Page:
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Understanding Adoption Tax Credits

April 04, 2012 | Comments: 0 | Views: 170

Changes in tax laws can be confusing and lately there have been a number of temporary changes, extensions and new tax provisions coming out of Washington D.C. How to handle adoption expenses and adoption credits is one of those areas that has been subject to a lot of change and uncertainty.

If you qualify, the 2011 federal adoption tax credit is $13,360 per child. Here are some key facts about the current adoption tax credit.

First, you need to be adopting an eligible child defined as a child under the age of 18, even if the child turned 18 during the year of adoption, or a person who is physically or mentally unable to take care of himself or herself.

Second, the expenses that qualify for the credit include:

  • Adoption fees
  • Attorney fees
  • Court costs
  • Travels expense for trips away from home related to the adoption
  • Re-adoption expenses related to adoption of a foreign child

Qualifying adoption expenses do not include:

  • Any expense for which you received funds under a state, local or federal program or which were paid or reimbursed by your employer or any other person or organization (although you may be able to exclude adoption assistance payments from income)
  • Expenses that violate a state or federal law
  • Expenses for a surrogate parenting arrangement
  • Expense for the adoption of your spouse's child
  • Expenses for which you were allowed a tax credit or tax deduction under any other provision of federal income tax laws

Also, for 2011 the adoption tax credit is refundable, meaning if the total credit is more than your total tax liability, you can receive a refund for the amount of the difference. However, many taxpayers have been experiencing significant delays in terms of when they receive their refund.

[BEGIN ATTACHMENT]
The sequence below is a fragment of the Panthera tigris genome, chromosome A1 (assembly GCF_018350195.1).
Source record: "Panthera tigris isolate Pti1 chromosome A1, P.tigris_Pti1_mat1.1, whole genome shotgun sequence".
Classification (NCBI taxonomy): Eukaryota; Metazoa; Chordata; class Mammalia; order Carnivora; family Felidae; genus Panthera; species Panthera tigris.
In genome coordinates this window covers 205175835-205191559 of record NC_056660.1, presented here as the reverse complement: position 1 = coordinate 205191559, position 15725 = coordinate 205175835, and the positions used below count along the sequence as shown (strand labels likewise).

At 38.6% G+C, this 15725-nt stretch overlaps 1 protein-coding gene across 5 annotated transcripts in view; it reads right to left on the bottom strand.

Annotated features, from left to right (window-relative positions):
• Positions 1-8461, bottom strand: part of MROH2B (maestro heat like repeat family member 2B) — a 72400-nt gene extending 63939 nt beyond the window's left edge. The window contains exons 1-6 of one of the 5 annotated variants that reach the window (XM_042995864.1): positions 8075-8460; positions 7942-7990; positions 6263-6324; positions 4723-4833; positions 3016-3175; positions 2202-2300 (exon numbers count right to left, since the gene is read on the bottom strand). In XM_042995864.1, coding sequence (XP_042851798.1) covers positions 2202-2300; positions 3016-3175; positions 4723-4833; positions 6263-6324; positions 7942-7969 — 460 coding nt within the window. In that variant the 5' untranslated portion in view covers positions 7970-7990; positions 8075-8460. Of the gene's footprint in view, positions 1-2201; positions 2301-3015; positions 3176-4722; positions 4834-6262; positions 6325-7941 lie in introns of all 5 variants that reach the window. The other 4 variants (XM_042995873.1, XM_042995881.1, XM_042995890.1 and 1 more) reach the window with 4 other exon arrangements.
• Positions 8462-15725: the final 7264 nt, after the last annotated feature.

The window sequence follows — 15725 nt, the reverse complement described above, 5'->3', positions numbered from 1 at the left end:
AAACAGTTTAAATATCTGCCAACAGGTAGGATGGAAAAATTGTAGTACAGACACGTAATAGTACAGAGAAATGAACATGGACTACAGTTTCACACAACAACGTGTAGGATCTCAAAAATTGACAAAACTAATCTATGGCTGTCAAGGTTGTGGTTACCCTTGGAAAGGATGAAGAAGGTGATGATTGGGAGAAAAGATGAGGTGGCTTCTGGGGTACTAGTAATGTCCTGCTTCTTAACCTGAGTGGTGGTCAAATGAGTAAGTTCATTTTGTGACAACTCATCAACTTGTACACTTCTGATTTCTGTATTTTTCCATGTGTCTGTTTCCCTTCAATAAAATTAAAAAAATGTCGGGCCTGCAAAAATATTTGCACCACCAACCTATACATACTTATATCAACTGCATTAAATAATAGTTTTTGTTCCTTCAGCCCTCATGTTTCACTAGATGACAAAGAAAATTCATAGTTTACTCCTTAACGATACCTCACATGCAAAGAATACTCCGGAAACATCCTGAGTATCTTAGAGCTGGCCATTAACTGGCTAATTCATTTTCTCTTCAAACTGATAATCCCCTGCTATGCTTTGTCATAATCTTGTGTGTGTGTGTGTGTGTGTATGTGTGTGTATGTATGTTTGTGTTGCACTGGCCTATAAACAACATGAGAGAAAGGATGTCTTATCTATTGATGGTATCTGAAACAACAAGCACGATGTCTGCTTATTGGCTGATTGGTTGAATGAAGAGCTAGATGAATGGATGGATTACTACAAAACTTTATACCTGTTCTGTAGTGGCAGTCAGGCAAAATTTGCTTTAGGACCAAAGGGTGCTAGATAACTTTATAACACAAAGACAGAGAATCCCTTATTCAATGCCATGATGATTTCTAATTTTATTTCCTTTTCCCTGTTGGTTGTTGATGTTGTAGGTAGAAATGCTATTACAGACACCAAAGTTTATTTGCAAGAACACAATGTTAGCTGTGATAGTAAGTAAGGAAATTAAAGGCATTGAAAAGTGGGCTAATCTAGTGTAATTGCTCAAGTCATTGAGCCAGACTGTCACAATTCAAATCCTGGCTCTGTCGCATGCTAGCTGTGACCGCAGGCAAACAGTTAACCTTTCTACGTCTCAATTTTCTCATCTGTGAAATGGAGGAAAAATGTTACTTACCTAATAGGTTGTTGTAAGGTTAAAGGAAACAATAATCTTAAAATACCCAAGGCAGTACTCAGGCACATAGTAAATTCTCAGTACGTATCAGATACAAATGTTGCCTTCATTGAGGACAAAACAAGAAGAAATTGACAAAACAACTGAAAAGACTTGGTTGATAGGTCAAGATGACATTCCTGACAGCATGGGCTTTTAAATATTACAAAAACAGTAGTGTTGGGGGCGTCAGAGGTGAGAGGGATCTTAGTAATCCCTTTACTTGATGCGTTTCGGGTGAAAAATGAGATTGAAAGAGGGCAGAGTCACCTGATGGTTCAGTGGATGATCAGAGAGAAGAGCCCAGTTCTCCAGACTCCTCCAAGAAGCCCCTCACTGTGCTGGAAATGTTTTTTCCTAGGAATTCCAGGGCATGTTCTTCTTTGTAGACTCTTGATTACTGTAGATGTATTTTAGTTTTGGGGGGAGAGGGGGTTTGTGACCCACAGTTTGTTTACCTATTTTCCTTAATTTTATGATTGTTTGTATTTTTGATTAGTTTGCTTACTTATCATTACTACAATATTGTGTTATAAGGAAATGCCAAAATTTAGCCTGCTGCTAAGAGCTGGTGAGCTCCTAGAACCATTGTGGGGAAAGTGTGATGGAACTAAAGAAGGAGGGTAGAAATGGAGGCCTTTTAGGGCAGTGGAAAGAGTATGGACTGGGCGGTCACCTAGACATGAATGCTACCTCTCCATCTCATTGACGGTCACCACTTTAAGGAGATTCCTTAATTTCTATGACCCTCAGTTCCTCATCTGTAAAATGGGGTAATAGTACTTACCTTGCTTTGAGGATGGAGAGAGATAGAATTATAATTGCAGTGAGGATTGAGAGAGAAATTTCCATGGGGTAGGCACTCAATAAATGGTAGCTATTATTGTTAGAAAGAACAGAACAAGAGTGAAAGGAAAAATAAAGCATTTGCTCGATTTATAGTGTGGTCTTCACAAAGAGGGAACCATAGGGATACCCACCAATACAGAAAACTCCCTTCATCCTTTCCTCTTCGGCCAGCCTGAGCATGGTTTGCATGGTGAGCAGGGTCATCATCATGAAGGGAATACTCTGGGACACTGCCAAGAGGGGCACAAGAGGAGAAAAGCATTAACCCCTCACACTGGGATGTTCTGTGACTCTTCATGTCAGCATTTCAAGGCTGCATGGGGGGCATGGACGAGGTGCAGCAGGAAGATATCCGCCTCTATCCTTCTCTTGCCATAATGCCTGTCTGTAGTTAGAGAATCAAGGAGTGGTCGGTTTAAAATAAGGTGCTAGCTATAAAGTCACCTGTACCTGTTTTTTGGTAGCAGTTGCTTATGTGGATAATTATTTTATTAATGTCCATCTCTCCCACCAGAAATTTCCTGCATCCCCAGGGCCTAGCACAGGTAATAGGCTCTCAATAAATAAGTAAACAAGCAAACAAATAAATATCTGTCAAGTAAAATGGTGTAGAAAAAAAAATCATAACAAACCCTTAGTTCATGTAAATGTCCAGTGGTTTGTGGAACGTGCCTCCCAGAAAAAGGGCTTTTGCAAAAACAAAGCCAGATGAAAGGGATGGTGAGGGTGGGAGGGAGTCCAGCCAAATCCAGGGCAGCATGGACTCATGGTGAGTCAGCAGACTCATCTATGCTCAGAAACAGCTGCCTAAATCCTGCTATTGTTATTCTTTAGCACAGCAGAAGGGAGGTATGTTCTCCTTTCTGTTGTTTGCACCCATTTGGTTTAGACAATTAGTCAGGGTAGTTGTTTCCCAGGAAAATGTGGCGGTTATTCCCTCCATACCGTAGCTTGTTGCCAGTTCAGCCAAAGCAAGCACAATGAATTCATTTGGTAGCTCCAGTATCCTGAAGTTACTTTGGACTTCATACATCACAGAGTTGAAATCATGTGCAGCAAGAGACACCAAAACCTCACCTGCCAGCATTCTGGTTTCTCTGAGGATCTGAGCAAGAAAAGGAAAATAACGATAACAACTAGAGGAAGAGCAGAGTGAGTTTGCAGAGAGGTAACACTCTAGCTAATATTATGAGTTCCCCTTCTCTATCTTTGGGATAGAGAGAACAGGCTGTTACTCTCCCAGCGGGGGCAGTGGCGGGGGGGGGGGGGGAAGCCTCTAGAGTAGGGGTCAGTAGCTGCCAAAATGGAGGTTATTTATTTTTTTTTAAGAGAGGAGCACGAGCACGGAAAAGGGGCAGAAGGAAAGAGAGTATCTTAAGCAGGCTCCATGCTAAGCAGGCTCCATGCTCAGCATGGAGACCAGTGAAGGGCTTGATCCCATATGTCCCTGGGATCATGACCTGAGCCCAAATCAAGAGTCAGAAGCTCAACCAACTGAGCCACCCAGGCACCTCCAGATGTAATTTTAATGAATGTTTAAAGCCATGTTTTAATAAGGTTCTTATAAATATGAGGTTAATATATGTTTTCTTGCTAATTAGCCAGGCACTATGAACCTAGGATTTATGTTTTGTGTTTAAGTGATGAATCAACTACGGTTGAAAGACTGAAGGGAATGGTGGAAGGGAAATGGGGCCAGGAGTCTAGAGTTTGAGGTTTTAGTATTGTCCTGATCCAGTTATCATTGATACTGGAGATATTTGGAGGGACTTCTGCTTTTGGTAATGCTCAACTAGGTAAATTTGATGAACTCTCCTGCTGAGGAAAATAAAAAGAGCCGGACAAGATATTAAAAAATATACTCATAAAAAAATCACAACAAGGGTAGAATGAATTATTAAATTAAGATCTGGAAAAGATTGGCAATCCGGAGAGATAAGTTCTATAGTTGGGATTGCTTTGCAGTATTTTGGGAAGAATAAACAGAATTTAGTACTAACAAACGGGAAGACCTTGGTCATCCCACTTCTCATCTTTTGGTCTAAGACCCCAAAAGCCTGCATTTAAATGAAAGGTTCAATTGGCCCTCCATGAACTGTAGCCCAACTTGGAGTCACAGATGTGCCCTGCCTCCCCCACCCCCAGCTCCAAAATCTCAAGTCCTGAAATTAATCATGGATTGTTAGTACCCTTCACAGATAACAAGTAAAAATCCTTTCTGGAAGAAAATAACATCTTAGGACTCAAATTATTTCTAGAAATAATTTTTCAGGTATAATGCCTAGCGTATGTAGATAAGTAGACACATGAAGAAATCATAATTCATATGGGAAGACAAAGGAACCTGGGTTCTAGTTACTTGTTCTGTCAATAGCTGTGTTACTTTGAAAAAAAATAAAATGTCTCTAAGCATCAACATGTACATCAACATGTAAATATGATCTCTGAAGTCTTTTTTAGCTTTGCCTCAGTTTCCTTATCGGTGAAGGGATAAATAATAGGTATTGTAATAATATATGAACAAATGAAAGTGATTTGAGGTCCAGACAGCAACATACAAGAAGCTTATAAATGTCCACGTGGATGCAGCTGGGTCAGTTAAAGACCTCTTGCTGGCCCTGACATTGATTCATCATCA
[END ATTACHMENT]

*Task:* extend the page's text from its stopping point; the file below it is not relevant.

There is an income limitation that may reduce or eliminate the amount of the adoption tax credit. If your Modified Adjusted Gross Income (MAGI) is greater than $185,210 then the credit will be limited. If MAGI exceeds $225,210 then you will not be eligible for the credit. MAGI is equal to your Adjusted Gross Income (Line 38 on your 1040 tax return) plus any income that is excluded from U.S. tax because you have foreign earned income or earned income from U.S. possessions such as Puerto Rico or American Samoa.

Generally domestic adoptions receive slightly more favorable tax treatment in the following areas:

  1. You can take the credit for domestic adoptions in the year after you incur the expenses even if the adoption is not finalized.
  2. You can also exclude up to $13,360 of adoption assistance and still take a credit for up to another $13,360 of additional adoption expenses if you are adopting a US child with special needs.

In addition, for U.S. adoptions you can take the credit even if the adoption never became final. However, for international adoptions, you are not eligible to take the credit until the adoption becomes final.

Finally if you qualify based on all this information, you will need to complete Form 8839 to document your expenses and include this with your individual 1040 tax return. The instructions for Form 8839 will also provide a list of additional documents you will be required to provide to support your claim for the adoption credit. Both the form and instructions are available on the IRS website at

The federal adoption tax credit represents a significant source of financial assistance for a large number of adoptive families, but unfortunately it is also one for which there is a great deal of uncertainty. The current adoption tax credit has not been extended beyond December 31, 2011. As a result, unless further changes are made to the law the 2012 credit will drop to $12,650 and be non-refundable (as compared to the current credit which is refundable). Additionally, the credit is scheduled to be further reduced to $6,000 in 2013, and will only apply to adoption of special needs children.

If you qualify there is still time to take advantage of the more generous adoption tax credit on your 2011 tax return. Be sure to consult a qualified tax specialist to help you take fully advantage of this great source of financial assistance.

Wray Rives is a Certified Public Accountant and Chartered Global Management Accountant. He services accounting and tax needs of worldwide clients through his virtual CPA firm at

Source: EzineArticles
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